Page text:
Who says you and your snoring sleepmate can't snooze together in peace? While snoring can turn nighttime into a nightmare, doctors now have several new treatments to help quiet the bedtime bulldozer.
At one time or another, snoring affects an estimated quarter to half of Americans. Besides fitful sleep for bed partners and the potential for marital discord, snoring can disrupt sleep even for the snorer and is often associated with the more severe condition known as obstructive sleep apnea, where the airway is obstructed at night.
For snorers like Daniel Nixon of New York City, various home solutions tried over the years yielded little to no success. Nixon told ABCNEWS' Good Morning America about some of the remedies he'd tried: "Some sprays and some washes, … some strips that help you breathe at night that you put across your nose. None of it did that much good."
Much of the frustration lies in pinpointing the exact cause of the snoring. Many people often assume the cause is a floppy soft palate that vibrates at night when breathing through the mouth. But other common causes include obstructive sleep apnea, an enlarged tongue base or tonsils, or simple allergies.
That's why Dr. Peter Catalano, chair of the department of otolaryngology at Lahey Clinic in Burlington, Mass., says it's so important to get a thorough evaluation by a trained specialist to help decide which treatment approach will be most effective.
Treatment for a floppy palate won't help if the cause is something else. "I'd say 60 percent of my patients have one of these other causes," Catalano says.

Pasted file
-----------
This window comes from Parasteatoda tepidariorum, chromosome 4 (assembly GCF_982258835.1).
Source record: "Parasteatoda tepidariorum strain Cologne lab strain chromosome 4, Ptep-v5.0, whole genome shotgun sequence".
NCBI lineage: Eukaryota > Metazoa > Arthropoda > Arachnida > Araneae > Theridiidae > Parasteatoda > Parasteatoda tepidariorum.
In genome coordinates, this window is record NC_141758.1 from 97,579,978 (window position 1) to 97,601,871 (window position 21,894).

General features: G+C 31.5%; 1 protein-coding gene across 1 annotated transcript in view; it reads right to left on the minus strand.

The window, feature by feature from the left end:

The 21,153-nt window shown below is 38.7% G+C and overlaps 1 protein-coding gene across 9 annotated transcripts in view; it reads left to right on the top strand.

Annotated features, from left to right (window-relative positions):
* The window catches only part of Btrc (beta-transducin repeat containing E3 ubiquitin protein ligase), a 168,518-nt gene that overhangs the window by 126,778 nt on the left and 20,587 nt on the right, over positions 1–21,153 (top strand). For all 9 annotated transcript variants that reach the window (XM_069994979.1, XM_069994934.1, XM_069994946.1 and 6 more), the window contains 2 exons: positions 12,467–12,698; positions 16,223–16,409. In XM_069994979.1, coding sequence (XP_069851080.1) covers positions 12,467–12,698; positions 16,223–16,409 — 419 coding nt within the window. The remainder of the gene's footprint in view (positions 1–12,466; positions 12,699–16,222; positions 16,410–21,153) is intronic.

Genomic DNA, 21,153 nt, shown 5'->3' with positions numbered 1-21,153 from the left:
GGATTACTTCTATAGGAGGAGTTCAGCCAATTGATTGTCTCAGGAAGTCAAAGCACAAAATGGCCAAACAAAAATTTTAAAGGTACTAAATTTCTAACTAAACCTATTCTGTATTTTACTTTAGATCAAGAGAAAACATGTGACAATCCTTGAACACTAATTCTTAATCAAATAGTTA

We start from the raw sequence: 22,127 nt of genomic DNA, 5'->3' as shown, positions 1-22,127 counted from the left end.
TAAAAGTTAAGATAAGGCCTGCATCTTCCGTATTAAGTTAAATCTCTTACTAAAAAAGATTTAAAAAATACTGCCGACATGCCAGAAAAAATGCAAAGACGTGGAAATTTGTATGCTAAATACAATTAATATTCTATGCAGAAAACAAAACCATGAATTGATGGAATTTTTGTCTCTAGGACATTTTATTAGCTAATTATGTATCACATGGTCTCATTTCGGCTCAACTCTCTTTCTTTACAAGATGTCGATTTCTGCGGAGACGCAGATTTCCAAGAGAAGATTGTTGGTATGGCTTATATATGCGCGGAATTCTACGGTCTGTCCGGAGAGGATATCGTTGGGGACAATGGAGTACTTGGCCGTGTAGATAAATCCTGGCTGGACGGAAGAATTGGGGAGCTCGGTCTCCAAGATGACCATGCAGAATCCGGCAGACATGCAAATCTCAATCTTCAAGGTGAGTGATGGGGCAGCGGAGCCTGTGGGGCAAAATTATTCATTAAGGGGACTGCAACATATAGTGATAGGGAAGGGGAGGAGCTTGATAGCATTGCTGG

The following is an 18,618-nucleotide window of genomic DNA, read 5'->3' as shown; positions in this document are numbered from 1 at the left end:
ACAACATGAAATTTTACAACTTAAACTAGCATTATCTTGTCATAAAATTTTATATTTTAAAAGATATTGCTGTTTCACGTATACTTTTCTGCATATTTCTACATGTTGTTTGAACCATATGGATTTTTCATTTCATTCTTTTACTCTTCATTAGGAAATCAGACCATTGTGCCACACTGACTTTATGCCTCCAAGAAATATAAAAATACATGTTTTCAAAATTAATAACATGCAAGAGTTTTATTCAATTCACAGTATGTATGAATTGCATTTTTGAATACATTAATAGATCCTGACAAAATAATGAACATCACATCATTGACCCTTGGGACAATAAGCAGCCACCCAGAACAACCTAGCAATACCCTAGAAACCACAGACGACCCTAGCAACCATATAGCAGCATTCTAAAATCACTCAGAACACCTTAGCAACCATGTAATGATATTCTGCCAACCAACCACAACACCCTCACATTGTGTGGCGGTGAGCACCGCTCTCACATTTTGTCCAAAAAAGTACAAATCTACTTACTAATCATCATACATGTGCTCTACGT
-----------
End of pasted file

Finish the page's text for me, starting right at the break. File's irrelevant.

New Treatments for Floppy Palates
If other causes are ruled out, then those with a floppy palate may be candidates for new treatments to help reduce vibration of the palate or other tissues in the airway, like the tongue, throat muscles, and uvula which visibly hangs from the palate's back end.
In the past, one of the most common medical treatments for floppy tissue has been laser-assisted uvulopalatoplasty or LAUP.
In this surgical procedure, a doctor uses a laser to cut away excess tissue and tighten up the anatomy. Doctors have reported varied results and post-procedure pain can be significant.
Alternative to Laser
A newer way to treat loose tissue, but with less pain, is radiofrequency-assisted uvulopalatoplasty or RAUP. Instead of a laser, thermal energy is used under local anesthesia to scar and shrink the soft tissue in the back of the throat.
"A needle is applied to the palate and through the needle a form of microwave energy is applied to create scar tissue in the palate," explains Dr. Jeffrey Ahn, who treats Nixon and is director of sleep disorder surgery at Columbia University Medical Center in New York. "With scar tissue, the palate stiffens and vibrates less."
Often referred to as a somnoplasty procedure, RAUP can be performed in an outpatient setting and is associated with less discomfort during recovery than LAUP. But Catalano says patients may need as many as three separate treatments before the snoring problem is corrected. He says total costs can range from $1,800 to $2,700.